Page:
Question Video: Recalling some of the Structures Involved in Mitosis Science

The figure shows a cell going through mitosis. What is structure A? What is structure B? What stage of mitosis is shown?


Video Transcript

The figure shows a cell going through mitosis. What is structure A? (A) Spindle, (B) equator, (C) centrosome, (D) centromere, or (E) chromosome. What is structure B? And what stage of mitosis is shown?

Let’s start by reviewing how a cell goes through mitosis or cell division. Before mitosis begins, the cell is in interphase, during which all of the cell’s DNA is replicated so that there will be a full set of chromosomes for each of the two cells which will result from the division. Mitosis itself consists of four stages; they are prophase, metaphase, anaphase, and telophase. Let’s look closer at what happens during each of these four stages of mitosis.

During prophase, the loose strands of DNA in the cell’s nucleus called chromatin, which were present during interphase, coil up around proteins and condense into visible chromosomes. The number of the chromosomes depends on the species of the organism. In humans, there would be 46 chromosomes visible in the nucleus after the chromosomes coil up and condense during prophase. Another thing that happens during prophase, however, is that the nuclear envelope or the membrane around the nucleus dissolves so that the chromosomes can be moved more freely around the cell. Also, the centrosomes, which are the organelles that form the mitotic spindle, begin to develop spindle fibers for later use.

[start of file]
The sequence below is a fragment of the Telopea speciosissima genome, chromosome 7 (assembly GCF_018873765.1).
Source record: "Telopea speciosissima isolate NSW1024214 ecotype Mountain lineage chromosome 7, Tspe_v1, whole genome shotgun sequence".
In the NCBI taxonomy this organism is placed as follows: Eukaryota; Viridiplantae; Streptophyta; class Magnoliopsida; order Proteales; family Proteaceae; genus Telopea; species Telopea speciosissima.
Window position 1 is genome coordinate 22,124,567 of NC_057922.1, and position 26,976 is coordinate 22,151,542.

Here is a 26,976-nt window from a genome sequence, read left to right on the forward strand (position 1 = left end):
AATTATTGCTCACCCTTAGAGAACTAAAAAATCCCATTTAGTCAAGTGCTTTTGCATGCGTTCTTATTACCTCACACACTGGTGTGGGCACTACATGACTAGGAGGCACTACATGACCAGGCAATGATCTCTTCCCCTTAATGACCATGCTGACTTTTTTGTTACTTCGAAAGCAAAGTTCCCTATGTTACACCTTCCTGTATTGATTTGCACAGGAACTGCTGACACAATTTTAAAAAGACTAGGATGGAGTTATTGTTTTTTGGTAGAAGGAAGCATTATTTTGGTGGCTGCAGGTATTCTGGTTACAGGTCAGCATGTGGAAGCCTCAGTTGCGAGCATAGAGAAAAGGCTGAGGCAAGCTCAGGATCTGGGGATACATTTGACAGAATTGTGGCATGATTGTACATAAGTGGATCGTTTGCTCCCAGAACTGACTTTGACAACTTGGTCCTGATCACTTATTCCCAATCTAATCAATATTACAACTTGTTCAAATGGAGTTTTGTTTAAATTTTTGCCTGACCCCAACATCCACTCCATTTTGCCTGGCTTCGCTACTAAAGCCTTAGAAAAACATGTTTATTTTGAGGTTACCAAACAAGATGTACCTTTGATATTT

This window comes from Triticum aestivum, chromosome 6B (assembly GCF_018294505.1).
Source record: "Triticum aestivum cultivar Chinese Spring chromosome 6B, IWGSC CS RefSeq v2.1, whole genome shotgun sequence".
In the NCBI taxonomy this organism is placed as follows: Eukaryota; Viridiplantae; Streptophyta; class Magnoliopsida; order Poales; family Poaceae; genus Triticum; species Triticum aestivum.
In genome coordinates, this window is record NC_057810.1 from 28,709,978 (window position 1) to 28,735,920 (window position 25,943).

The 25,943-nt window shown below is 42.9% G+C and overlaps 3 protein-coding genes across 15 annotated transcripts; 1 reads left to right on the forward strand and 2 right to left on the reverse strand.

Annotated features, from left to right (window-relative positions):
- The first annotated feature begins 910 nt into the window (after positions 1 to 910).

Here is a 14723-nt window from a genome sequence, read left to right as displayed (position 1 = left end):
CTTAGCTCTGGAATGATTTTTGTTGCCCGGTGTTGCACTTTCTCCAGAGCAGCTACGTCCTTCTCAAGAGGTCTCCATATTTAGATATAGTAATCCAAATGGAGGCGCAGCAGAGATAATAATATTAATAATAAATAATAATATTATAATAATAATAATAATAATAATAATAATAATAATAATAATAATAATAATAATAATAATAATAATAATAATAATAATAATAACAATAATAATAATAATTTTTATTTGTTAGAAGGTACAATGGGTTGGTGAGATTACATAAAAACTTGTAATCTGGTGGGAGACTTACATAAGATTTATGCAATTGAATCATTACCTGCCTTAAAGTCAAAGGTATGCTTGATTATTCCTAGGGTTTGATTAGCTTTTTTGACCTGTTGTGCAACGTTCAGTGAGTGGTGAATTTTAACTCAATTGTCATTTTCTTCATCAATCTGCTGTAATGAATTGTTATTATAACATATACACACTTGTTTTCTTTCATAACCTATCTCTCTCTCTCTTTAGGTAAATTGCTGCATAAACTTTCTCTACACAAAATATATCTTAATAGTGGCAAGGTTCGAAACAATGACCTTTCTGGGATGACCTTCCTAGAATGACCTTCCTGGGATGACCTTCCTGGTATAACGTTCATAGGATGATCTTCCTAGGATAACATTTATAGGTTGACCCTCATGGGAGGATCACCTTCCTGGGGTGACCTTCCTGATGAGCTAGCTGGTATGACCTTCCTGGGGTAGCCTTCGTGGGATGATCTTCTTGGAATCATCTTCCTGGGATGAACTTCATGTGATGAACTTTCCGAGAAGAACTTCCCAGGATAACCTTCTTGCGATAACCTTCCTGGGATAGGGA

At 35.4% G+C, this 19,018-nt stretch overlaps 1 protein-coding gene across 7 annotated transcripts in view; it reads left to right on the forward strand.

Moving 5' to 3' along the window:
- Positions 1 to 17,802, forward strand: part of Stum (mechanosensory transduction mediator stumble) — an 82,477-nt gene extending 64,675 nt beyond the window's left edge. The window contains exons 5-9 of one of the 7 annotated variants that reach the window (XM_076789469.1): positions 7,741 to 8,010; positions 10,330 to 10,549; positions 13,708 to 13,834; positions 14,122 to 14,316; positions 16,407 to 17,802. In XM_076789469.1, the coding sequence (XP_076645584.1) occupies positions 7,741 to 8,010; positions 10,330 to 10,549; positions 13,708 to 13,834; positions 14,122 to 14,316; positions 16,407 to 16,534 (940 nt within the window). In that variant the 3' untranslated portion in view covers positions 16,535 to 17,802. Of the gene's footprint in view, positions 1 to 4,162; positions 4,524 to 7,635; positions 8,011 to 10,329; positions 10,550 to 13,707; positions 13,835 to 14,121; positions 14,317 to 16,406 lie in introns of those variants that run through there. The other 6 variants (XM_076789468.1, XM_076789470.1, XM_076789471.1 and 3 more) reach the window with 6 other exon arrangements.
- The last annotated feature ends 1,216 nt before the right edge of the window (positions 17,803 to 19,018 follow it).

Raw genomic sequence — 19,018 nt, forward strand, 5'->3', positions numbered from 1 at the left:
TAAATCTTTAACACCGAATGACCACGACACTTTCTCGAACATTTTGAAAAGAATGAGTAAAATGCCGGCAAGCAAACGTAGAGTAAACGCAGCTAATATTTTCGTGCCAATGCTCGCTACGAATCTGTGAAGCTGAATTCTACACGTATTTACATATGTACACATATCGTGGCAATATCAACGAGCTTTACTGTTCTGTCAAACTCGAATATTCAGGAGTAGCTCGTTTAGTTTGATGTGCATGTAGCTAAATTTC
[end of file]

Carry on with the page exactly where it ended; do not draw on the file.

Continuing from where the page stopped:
By metaphase, the centrosomes have already migrated to opposite ends of the cell. And during this stage, the spindle fibers attach to the centromeres of the chromosomes, which allows the mitotic spindle by shortening or lengthening its fibers to move the chromosomes around the cell. During metaphase, the chromosomes are pulled by these fibers to line up in a single-file row along the middle of the cell or the equator of the cell.

Then in anaphase, the sister chromatids separate from each other and are pulled apart by the spindle fibers towards opposite ends of the cell. Finally, in telophase, the cell begins to physically divide in two. Nuclear envelopes reform for each side of the dividing cell and the highly condensed visible chromosomes start to decoil or decondense back into loose strands of DNA or chromatin.

So with that information about mitosis in mind, let’s look back at the questions. We are asked, what is structure A? A is pointing to a centrosome. So, the correct answer is (C), centrosome.

What is structure B? B is pointing to the fibers emanating from the centrosome or the mitotic spindle. So, the correct answer is the spindle.

And finally, what stage of mitosis is shown? Well, we can see that the centrosomes are at opposite ends of the cell and that the mitotic spindle is formed with the spindle fibers attached to the centromeres of the chromosomes. And perhaps most importantly, we can see that the chromosomes are lined up at the equator or midline of the cell. This happens during metaphase. So, the diagram is showing a cell in the stage of metaphase.

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